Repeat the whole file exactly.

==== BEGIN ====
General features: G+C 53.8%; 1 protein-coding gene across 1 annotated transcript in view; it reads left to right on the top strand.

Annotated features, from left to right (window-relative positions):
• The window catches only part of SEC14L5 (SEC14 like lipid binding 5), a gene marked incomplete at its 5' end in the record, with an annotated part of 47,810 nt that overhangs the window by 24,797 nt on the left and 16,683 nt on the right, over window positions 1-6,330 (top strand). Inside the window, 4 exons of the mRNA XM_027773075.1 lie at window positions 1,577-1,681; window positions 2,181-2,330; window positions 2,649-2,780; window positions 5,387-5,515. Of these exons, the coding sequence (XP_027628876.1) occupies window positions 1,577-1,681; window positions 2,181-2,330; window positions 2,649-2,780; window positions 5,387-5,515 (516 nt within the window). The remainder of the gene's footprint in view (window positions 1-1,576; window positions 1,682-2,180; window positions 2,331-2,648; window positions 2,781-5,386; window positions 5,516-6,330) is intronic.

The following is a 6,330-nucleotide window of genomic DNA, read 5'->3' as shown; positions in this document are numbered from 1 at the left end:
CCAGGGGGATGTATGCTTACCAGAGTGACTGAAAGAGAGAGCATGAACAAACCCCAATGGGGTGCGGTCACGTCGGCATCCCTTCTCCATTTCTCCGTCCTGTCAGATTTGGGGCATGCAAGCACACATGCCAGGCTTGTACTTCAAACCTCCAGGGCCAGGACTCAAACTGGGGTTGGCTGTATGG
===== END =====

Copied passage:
General features: G+C 53.8%; 1 protein-coding gene across 1 annotated transcript in view; it reads left to right on the top strand.

Annotated features, from left to right (window-relative positions):
• The window catches only part of SEC14L5 (SEC14 like lipid binding 5), a gene marked incomplete at its 5' end in the record, with an annotated part of 47,810 nt that overhangs the window by 24,797 nt on the left and 16,683 nt on the right, over window positions 1-6,330 (top strand). Inside the window, 4 exons of the mRNA XM_027773075.1 lie at window positions 1,577-1,681; window positions 2,181-2,330; window positions 2,649-2,780; window positions 5,387-5,515. Of these exons, the coding sequence (XP_027628876.1) occupies window positions 1,577-1,681; window positions 2,181-2,330; window positions 2,649-2,780; window positions 5,387-5,515 (516 nt within the window). The remainder of the gene's footprint in view (window positions 1-1,576; window positions 1,682-2,180; window positions 2,331-2,648; window positions 2,781-5,386; window positions 5,516-6,330) is intronic.

The following is a 6,330-nucleotide window of genomic DNA, read 5'->3' as shown; positions in this document are numbered from 1 at the left end:
CCAGGGGGATGTATGCTTACCAGAGTGACTGAAAGAGAGAGCATGAACAAACCCCAATGGGGTGCGGTCACGTCGGCATCCCTTCTCCATTTCTCCGTCCTGTCAGATTTGGGGCATGCAAGCACACATGCCAGGCTTGTACTTCAAACCTCCAGGGCCAGGACTCAAACTGGGGTTGGCTGTATGG